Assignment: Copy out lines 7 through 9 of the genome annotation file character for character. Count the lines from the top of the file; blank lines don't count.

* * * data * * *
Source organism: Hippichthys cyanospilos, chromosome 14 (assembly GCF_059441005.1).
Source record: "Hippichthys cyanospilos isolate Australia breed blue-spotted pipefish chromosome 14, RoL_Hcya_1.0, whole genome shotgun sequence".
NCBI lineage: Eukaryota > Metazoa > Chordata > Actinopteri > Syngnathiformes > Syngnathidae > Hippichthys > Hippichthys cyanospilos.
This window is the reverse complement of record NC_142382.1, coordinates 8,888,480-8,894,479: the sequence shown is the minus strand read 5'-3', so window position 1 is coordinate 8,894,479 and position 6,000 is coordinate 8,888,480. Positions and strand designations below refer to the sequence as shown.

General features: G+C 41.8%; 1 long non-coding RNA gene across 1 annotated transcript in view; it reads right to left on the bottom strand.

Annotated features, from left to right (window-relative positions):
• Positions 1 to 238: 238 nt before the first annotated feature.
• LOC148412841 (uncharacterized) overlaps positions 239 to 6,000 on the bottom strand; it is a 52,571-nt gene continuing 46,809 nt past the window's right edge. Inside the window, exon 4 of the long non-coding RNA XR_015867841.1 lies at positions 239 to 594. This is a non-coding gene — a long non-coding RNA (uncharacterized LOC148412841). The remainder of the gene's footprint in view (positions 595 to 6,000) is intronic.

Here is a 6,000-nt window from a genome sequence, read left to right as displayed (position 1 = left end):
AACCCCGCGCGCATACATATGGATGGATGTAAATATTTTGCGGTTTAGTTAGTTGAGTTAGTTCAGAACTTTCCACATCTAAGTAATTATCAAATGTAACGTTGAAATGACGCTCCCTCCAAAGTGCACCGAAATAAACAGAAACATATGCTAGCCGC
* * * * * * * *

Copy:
• Positions 1 to 238: 238 nt before the first annotated feature.
• LOC148412841 (uncharacterized) overlaps positions 239 to 6,000 on the bottom strand; it is a 52,571-nt gene continuing 46,809 nt past the window's right edge. Inside the window, exon 4 of the long non-coding RNA XR_015867841.1 lies at positions 239 to 594. This is a non-coding gene — a long non-coding RNA (uncharacterized LOC148412841). The remainder of the gene's footprint in view (positions 595 to 6,000) is intronic.

Here is a 6,000-nt window from a genome sequence, read left to right as displayed (position 1 = left end):